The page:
When I’m depressed I sleep more, move slowly and think slowly. I have so little energy that sometimes I can’t even get out of bed. I know I should take some exercise, but I’m about as capable of that than I am of flying to the moon. When thoughts of death or suicide mean I have become a risk to myself I work with a special community team to try to keep me out of hospital.

The hardest thing about being bipolar is that I have to constantly monitor myself to nip changes in the bud before things get out of control. Am I really happy, or am I becoming manic? Am I just having a down day, or is it all starting up again? It’s kind of a sad way to live.

How does a regular Yoga practise impact these daily struggles?

Being more self-aware is just one way that Yoga helps me manage my moods. And the structure and routine of coming to class (and by the end of the challenge I was attending 6 classes a week) has been a useful form of structure and routine. And quite frankly it’s nice to get out of my own head by focussing on my body and my breath.

One day I felt consumed with anxiety and was scared I would have a panic attack on the tube. I happened to be booked in for a yin class so I forced myself to go, and it was the best thing that I could have done. Tuning into a still place inside myself kind of made the anxiety trickle away and afterwards I felt good.

How do you find the mediation aspect of the practise?

I really like that the teachers ask Yogis to set an intention for the class. This is something I’ve encountered in the meditation classes I’ve attended and I find it very useful. Why am I here, today, on this particular mat? What is the purpose for my practice?  I’m struggling to re-establish a seated meditation practice so undertaking regular moving meditation is fantastic for me. I can honestly say I haven’t worked with one teacher who didn’t bring mindfulness into their class, and this helped me feel comfortable and at home.

Do you have a favourite teacher, and why?

Isn’t it bad to have favourites?! OK I actually have two. This reflects the range of experiences at PYC as both classes are Level 1 yet they are completely different. First I have to pick Léa Barbier, partly because she taught my first ever class and was very welcoming. But I also like her calm and gentle manner – plus she does the best forehead massage which is a beautifully relaxing end to an evening class.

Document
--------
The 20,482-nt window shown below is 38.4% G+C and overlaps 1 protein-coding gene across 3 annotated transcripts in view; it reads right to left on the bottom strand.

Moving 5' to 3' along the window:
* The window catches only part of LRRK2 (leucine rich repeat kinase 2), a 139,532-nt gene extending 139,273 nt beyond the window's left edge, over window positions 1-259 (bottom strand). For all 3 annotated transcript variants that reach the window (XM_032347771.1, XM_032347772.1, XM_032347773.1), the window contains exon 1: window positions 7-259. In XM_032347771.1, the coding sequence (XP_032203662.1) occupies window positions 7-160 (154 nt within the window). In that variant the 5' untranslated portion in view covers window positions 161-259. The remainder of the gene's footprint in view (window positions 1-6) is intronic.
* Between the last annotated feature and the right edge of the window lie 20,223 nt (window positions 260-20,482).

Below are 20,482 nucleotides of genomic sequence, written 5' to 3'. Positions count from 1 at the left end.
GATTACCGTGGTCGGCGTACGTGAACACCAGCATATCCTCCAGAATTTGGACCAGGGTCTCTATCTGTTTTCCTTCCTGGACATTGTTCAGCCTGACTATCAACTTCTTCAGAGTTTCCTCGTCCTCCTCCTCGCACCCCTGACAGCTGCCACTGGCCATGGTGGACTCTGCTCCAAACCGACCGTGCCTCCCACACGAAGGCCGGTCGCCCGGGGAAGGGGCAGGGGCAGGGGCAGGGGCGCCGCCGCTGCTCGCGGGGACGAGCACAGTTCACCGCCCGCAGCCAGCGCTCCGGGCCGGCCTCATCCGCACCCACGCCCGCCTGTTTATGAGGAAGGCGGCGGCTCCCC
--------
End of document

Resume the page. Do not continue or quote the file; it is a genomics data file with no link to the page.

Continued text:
Christian Coelho‘s Thursday class is in Prana during the daytime and has an uplifting, energising feel and a more technical approach. Every class he does this whole sorry-not-sorry thing about giving our core a pummeling, but I’m not complaining – I’ve got the best abs I’ve had in years. I always feel stronger and more alive after his classes.

Is there anything that really stood out to you during your 25 day challenge?

Just like anyone else, I find my mind wandering in class away from the breath and the rhythm of the practice. Two teachers – don’t quote me on who! – have expressed this in different ways but the essential idea is the same: without the breath, you’re just going through the motions. Just bodies that happen to be twisting into shapes. A useful way of putting it.

Your mind is going to wander, because everybody’s does. If you find it hard to just bring your attention back to the breath, maybe there’s something spiritually meaningful you can turn your mind to instead – I used Zen Buddhist koans.

We have a 21 Day Challenge coming up in January, do you have any tips for the Yogi’s participating in this challenge?

Be open. Open hearted and open minded. I’ve found that every class has been some sort of learning opportunity for me, whether something I’ve observed in my body, my thoughts, or my attitude, so there really is no such thing as a “bad” class.

What’s next for Bipolar Blogger?

I’ll definitely be writing about my experiences at PYC but as a freelancer in the mental health field I never know what’s around the corner. Right now I’m really excited about the research I’m involved in. It’s really important to me to do something with my life that I feel makes a difference.